The Practical Philosopher's Blog

Using the practical application of timeless wisdom to address modern issues

Is the Economy That Bad, Or is it Really Media Bias?

I have noticed for an unrelenting drum-beat of economic depression by the mainstream media during Bush’s terms in office. This has occurred, despite the fact we had a nearly unbroken string of growth quarters during the last 8 years. Now, with the collapse of the housing market-bubble, we have a necessary correction of bad fiscal behavior by BOTH lenders and borrowers.  But, to believe the media, we are just this side of economic Armageddon. It’s the sequel to the Great Depression.

But is it really that bad or is the reporting wrong? The facts point to a media message that is at odds with reality. The Bureau of Labor Statistics says the current unemployment rate is 7.2%. That’s nowhere near the 20-odd% unemployment rates of the Great Depression and still about half the usual rate of our European neighbors. The financial sector is paying specifically for its bad behavior and those businesses that were uncompetitive or financially unsound (Big 3 auto makers, for instance), are the ones suffering solvency issues with the downturn in consumer spending.  Outside of that, most industries are only working against a general contraction of consumer activity and not the predicted ‘catastrophic economic collapse’. All I’ve seen personally when I go out is a ton of lowered prices, coupons, and key commodities like gasoline that have fallen to historically low prices. Call me silly, but this change doesn’t seem that bad.

So really, my hypothesis is that a Leftist-biased mainstream media is at the root of driving an unbelievably intense campaign of information ‘doom and gloom’. It seems like they don’t want to see (or want you to see) any positive social or economic realities. But why? Because it’s been a non-Liberal leadership in the White House and, until the last few years, a non-Liberal dominated Congress. History shows us that, until about the 90’s, there was a monopoly that controlled and shaped the news. Not because it was some vast conspiracy, but because there were so few channels for the news to flow through. The news primarily came through the Big 3 TV networks (ABC, NBC, CBS) and a finite set of major newspapers (New York Times, Washington Post, etc). The other half of the equation, though, was that journalists have become increasingly more Liberal than their general public readership. Pew Research has documented this consistently. The Media Research Center noted a Pew Research poll in 2004:

Five times more national outlet journalists identify themselves as liberal, 34 percent, than conservative, a mere 7 percent. The poll also discovered that while the reporters, editors, producers and executives have a great deal of trouble naming a “liberal” news outlet, they had no problem seeing a “conservative” outlet, with an incredible 69 percent readily naming the Fox News Channel.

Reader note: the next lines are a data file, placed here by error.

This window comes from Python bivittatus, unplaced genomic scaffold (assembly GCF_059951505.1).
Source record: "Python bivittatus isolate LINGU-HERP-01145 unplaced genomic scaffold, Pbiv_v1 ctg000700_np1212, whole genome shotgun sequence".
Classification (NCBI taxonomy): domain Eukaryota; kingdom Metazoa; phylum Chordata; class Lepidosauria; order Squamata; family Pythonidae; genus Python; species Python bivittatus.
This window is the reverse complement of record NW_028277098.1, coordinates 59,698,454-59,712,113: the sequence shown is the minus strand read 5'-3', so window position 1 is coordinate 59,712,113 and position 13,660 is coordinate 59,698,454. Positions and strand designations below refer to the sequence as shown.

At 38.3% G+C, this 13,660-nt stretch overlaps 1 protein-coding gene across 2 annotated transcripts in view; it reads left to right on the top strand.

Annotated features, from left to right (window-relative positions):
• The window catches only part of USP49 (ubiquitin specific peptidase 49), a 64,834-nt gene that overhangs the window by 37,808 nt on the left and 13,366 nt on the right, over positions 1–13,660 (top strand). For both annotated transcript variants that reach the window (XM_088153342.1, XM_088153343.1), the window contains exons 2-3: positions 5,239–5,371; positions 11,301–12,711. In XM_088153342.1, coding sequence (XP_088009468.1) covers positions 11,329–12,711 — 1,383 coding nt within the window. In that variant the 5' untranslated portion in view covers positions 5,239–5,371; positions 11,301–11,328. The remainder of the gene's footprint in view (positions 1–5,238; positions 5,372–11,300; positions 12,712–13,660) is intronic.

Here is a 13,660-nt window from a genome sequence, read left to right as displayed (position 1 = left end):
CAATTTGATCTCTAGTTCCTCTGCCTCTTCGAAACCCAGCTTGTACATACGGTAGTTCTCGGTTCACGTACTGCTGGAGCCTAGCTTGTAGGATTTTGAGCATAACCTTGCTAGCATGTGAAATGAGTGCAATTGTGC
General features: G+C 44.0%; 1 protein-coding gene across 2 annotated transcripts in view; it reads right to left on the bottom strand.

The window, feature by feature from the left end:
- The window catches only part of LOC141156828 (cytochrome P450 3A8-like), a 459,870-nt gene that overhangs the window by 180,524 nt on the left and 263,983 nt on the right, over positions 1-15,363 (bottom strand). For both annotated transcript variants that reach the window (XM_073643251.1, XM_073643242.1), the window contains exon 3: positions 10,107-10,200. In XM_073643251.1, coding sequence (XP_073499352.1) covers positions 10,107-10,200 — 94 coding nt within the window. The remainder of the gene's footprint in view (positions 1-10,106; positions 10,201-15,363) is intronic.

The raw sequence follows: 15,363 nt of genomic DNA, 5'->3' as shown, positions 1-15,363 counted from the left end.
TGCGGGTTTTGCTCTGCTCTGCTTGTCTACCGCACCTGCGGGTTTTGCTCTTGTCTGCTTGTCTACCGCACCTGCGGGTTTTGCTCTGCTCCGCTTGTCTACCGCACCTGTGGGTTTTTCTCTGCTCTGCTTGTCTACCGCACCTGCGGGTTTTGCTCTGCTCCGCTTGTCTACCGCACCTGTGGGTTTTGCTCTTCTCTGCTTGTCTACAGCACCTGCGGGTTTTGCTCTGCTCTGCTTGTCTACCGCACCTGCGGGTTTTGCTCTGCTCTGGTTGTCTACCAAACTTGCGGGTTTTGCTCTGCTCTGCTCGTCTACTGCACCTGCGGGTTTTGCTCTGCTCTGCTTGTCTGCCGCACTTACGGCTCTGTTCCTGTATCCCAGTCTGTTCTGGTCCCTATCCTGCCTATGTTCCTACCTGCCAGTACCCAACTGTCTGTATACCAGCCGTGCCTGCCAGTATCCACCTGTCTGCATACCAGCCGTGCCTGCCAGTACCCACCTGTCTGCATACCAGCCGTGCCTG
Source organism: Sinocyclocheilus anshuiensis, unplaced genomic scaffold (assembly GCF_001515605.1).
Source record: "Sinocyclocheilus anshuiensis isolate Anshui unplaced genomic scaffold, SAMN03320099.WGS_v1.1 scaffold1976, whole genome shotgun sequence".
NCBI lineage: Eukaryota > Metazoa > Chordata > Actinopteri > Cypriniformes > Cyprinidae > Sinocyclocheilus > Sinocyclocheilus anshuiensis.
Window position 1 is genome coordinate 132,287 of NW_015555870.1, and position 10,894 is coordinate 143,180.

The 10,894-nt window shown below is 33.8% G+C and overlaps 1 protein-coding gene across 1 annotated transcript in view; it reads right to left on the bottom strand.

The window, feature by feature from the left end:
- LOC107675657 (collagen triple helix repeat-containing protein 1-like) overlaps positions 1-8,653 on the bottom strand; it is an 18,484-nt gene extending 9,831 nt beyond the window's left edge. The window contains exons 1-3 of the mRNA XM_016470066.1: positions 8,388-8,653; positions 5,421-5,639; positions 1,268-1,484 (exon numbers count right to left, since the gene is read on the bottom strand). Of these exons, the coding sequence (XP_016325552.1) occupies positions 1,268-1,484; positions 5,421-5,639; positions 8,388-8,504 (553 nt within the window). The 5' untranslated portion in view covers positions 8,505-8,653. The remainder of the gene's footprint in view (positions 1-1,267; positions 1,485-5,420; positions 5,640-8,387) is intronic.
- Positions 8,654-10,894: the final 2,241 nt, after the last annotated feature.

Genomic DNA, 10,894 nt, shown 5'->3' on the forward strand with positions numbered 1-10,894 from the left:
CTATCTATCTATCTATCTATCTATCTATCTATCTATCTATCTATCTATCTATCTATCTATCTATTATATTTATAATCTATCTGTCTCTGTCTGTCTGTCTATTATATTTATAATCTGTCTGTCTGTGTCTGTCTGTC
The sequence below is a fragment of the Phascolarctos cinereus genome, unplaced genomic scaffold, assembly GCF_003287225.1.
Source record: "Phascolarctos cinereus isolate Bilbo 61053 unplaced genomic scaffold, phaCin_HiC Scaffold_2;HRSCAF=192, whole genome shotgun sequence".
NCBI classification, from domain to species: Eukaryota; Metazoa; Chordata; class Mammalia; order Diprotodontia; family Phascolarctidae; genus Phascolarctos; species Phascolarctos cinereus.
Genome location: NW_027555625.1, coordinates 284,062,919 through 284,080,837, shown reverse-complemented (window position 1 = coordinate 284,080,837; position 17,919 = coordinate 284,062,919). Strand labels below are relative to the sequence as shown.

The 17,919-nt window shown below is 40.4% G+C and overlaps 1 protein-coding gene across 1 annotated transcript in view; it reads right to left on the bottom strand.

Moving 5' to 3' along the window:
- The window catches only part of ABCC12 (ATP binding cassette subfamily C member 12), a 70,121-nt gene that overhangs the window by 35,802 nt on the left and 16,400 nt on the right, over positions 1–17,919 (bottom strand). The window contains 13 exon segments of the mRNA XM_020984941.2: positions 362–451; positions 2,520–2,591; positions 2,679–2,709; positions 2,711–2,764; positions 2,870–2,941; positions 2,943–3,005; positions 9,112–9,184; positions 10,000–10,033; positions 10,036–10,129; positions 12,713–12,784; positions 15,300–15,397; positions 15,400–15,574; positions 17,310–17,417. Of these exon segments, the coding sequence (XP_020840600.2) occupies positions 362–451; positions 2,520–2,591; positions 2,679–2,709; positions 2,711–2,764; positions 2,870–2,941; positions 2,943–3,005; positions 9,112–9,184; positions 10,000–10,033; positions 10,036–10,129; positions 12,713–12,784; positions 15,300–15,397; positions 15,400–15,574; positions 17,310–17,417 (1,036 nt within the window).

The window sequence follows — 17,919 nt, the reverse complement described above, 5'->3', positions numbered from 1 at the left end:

Another Pew finding at their Journalism.org site found:

The research from Weaver and his colleagues echoes the findings of a Pew Research Center survey from 2004 revealing that while the majority of journalists described themselves as moderate, they were clearly to the left of the public. One example was that journalists were considerably more willing to say that society should accept homosexuality than the average citizen was.

In a good Wall Street Journal article by Peggy Noonan, she illustrates the collapse of the monopoly:

…But in the past decade the liberals lost their monopoly. What broke it? We all know. Rush Limbaugh did, cable news did, the anti-monolith journalists who rose with Reagan did, the Internet did, technology did, talk radio did, Fox News did, the Washington Times did. When the people of America got options, they took them. Conservative arguments rose, and liberal hegemony fell.

If I am right, then we will see an abrupt about-face on the tone of economic rhetoric shortly after the inauguration coming tomorrow. We will have a distinct absence of Republicans/Conservatives and a nearly monolithic Democrat/Liberal presence in the White House and Congress. I am very interested to see if, suddenly, we see a media viewing the world with rose-colored glasses because we have the ‘proper’ Liberal perspectives in our government.

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Filed under: Economy, Politics, , , , , , , , , , ,

One Response

  1. pino says:

    Philosopher,

    This is great work! I am currently writing a piece on this very subject. I have long maintained that it is the doomsday media that has driven us down this road of fear and uncertainty. However, to be fair, we can also look to our own administration to see the same behavior. Starting with Paulson, then to Bush and finally with Obama, we have been lead to believe that this is the worst economy since the Great Depression; maybe worse.

    Anyway, keep up the good work.

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